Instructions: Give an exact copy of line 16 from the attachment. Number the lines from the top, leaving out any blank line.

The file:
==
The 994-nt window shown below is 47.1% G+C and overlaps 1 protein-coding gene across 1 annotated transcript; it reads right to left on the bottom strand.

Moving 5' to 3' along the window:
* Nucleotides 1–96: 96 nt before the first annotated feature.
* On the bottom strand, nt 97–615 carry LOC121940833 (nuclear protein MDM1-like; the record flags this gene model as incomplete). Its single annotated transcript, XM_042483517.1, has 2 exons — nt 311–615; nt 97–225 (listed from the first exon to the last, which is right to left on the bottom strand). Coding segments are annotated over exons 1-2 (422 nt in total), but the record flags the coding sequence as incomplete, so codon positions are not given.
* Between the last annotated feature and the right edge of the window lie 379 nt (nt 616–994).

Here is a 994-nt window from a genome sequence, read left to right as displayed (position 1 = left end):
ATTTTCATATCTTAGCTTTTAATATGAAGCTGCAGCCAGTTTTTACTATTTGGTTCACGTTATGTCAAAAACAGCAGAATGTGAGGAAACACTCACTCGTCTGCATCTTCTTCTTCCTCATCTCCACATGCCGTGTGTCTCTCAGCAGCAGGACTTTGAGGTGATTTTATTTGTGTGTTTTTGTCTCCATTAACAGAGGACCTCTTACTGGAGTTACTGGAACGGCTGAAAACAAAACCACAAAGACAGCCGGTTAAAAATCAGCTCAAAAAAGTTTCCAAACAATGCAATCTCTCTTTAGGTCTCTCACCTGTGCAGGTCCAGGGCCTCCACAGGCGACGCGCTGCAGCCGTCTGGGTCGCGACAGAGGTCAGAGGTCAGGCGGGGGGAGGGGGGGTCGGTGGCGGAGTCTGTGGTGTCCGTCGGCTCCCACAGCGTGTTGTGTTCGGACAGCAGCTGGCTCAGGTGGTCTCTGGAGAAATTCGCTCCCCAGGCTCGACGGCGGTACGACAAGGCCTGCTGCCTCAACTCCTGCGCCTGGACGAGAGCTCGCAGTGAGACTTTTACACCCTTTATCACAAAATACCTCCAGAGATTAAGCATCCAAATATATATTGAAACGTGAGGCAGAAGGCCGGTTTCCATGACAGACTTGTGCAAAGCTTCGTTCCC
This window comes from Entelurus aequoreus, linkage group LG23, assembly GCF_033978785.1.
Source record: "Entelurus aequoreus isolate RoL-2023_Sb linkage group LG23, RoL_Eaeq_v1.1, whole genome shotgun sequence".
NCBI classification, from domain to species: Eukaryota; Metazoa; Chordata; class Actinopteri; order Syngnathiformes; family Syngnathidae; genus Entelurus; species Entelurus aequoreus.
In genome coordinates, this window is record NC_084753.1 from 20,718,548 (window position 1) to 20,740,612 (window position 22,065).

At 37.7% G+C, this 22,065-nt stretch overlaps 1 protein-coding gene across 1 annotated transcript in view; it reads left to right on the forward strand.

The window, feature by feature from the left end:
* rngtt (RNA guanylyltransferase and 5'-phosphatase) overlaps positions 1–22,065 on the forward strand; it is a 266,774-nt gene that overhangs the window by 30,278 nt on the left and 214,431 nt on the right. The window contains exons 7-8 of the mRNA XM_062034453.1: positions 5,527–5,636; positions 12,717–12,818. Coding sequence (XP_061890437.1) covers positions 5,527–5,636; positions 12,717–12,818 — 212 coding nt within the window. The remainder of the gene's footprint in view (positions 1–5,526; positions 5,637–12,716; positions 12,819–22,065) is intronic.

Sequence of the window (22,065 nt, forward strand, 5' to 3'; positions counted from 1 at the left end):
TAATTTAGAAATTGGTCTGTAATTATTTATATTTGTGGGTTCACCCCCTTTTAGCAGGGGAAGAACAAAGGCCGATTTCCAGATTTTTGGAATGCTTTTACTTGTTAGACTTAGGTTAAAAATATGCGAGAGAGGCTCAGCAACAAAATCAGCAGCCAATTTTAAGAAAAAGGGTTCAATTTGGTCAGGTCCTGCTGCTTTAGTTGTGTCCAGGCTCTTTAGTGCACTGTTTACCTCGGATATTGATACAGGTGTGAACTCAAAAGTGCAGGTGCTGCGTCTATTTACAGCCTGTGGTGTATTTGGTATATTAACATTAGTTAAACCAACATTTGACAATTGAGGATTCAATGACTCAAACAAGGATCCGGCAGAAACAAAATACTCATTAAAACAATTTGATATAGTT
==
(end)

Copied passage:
TAATTTAGAAATTGGTCTGTAATTATTTATATTTGTGGGTTCACCCCCTTTTAGCAGGGGAAGAACAAAGGCCGATTTCCAGATTTTTGGAATGCTTTTACTTGTTAGACTTAGGTTAAAAATATGCGAGAGAGGCTCAGCAACAAAATCAGCAGCCAATTTTAAGAAAAAGGGTTCAATTTGGTCAGGTCCTGCTGCTTTAGTTGTGTCCAGGCTCTTTAGTGCACTGTTTACCTCGGATATTGATACAGGTGTGAACTCAAAAGTGCAGGTGCTGCGTCTATTTACAGCCTGTGGTGTATTTGGTATATTAACATTAGTTAAACCAACATTTGACAATTGAGGATTCAATGACTCAAACAAGGATCCGGCAGAAACAAAATACTCATTAAAACAATTTGATATAGTT